So that’s exactly the same. Maybe just made a few texts a bit bigger for today. That’s it. And so among the interface assets here, if you search for Cloudinary, you will find this Cloudinary Image Uploader. That’s the plugin. That’s the, build of this GitHub repository as a library with we call Interface Assets.

Once you add it to your Intuiface project, you will find three properties on the side: Cloud Name, API Key, API Secret. These are cropped so you cannot use them. So that’s the properties you need to fill in to be able to use this uploader. The next thing is [00:20:00] we will have some buttons at some point in this demo, and the button can call an action.

So all the dynamic aspect of an Intuiface project, what we call an Intuiface experience, is based on properties, triggers, and actions. You don’t write code but you can program things to happen. So when I press and release this upload button, I have my button “Is Released” trigger. And on the action side I have my Cloudinary Intuiface Asset, and I have this one single upload image action, which we defined in the C# code.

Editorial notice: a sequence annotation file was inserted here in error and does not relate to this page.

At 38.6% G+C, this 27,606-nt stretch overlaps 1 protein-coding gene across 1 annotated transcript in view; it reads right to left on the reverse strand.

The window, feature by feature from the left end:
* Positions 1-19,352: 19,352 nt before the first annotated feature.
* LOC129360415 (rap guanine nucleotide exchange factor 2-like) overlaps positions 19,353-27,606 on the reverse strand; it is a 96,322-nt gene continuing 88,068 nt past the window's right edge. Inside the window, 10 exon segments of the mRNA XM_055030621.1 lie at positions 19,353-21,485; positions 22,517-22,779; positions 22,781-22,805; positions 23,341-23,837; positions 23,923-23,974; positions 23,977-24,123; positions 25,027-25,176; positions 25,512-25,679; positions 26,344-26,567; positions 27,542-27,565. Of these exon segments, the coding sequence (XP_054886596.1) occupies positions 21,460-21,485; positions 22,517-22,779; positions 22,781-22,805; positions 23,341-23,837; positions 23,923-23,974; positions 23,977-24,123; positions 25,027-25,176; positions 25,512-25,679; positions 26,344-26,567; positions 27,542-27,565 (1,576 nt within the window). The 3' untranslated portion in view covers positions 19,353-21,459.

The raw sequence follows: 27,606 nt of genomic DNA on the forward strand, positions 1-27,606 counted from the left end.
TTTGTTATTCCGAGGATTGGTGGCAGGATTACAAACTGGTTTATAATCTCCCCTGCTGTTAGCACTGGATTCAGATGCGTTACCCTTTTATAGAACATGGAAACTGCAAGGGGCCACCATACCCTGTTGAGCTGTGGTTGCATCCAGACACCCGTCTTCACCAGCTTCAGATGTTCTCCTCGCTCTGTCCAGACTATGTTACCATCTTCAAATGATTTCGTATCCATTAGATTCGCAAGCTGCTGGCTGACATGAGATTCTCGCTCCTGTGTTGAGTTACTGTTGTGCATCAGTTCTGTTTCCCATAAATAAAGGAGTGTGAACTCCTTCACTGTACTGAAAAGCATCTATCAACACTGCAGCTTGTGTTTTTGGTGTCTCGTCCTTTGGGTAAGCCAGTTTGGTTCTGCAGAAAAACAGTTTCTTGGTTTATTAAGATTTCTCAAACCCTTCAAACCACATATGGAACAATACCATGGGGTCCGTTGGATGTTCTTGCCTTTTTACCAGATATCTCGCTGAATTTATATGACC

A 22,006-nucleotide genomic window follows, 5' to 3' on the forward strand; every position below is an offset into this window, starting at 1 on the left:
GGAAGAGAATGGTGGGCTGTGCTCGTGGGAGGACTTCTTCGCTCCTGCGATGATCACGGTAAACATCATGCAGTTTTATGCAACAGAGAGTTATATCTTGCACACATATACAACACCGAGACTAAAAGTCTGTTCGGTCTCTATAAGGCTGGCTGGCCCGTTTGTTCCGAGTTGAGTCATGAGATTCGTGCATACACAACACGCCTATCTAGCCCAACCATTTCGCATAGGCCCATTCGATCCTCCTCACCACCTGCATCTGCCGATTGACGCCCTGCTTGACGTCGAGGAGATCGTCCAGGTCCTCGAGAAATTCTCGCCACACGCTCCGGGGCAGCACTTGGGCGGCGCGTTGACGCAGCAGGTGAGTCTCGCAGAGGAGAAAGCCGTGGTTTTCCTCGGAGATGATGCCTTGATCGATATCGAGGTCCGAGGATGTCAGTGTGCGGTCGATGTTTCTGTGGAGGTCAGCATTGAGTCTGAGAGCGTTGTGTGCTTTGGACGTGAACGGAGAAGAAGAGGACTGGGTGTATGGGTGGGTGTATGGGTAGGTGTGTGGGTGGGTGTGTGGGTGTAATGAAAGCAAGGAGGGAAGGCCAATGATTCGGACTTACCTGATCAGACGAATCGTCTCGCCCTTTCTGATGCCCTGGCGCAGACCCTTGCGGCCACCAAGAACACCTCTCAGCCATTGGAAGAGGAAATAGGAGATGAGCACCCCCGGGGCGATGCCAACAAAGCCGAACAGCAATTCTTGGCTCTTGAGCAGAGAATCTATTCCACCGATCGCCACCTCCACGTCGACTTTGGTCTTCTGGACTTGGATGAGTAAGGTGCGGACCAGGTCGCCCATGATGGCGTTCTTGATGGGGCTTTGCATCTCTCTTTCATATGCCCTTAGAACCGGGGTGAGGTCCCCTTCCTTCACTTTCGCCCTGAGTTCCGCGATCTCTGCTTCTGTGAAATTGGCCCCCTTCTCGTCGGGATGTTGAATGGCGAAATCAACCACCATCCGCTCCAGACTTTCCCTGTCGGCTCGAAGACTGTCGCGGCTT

It has one single parameter, the file path, the image URI. So that’s what is seen by the Intuiface users without having to know what happens in the C# code behind the scene.

Sam Brace: Incredible.

Seb Meunier: I might just play that demo just to, see live how it works. Yeah. Yeah. so [00:21:00] I’m running on Play for Windows. I’m gonna hit play here. I did not put the webcam on because I’m already using the webcam, so that would become fixed. So just the basic image here. I’m using my touchscreen. I will just show my amazing drawing skills here. All right. Little smiley. Taking a screenshot. So let’s say this is the file on my local drive, which I want to upload to Cloudinary to post on my Facebook account.

Can see here the local file path. That’s what I retrieved from Intuiface. When I call this, I click this upload button. That’s the path I’m giving to Cloudinary. Cloudinary replies pretty quickly with this part here., sebmeunier, that’s my account, that’s my image. And what we did in that sample, we added that to a specific Facebook URL.

So now if I grab my phone, as a user in front of a kiosk, remember this is public facing.

Sam Brace: Right.

Seb Meunier: I [00:22:00] can scan this code, and on my phone, trying to show that here…

Sam Brace: There it is.

Seb Meunier: This is my Facebook account and I’m ready to publish this image on my private Facebook account. I didn’t have to give any credentials to the kiosk.

I just retrieved the image on the phone thanks to CloudInnery being the proxy to host that image for us.

Sam Brace: This is cool, and I can see why someone from like a, signage standpoint would really want this. Because, let’s say that you go to see some beautiful landmark and you’re trying to get a picture of your family all together.